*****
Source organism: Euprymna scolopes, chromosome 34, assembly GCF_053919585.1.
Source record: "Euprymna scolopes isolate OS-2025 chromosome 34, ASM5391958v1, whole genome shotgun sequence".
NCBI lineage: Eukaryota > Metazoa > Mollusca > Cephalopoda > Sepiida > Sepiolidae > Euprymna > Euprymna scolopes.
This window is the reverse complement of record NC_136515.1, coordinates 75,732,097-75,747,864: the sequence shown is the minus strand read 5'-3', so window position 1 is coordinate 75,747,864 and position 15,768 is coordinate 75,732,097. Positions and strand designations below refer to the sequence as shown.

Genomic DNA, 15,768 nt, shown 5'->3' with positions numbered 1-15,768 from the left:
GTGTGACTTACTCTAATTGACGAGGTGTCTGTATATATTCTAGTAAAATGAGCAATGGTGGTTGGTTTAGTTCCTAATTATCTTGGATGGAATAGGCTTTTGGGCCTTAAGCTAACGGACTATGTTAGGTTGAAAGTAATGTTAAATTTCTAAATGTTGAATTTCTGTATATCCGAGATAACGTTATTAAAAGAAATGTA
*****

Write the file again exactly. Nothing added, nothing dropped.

Source organism: Euprymna scolopes, chromosome 34, assembly GCF_053919585.1.
Source record: "Euprymna scolopes isolate OS-2025 chromosome 34, ASM5391958v1, whole genome shotgun sequence".
NCBI lineage: Eukaryota > Metazoa > Mollusca > Cephalopoda > Sepiida > Sepiolidae > Euprymna > Euprymna scolopes.
This window is the reverse complement of record NC_136515.1, coordinates 75,732,097-75,747,864: the sequence shown is the minus strand read 5'-3', so window position 1 is coordinate 75,747,864 and position 15,768 is coordinate 75,732,097. Positions and strand designations below refer to the sequence as shown.

Genomic DNA, 15,768 nt, shown 5'->3' with positions numbered 1-15,768 from the left:
GTGTGACTTACTCTAATTGACGAGGTGTCTGTATATATTCTAGTAAAATGAGCAATGGTGGTTGGTTTAGTTCCTAATTATCTTGGATGGAATAGGCTTTTGGGCCTTAAGCTAACGGACTATGTTAGGTTGAAAGTAATGTTAAATTTCTAAATGTTGAATTTCTGTATATCCGAGATAACGTTATTAAAAGAAATGTA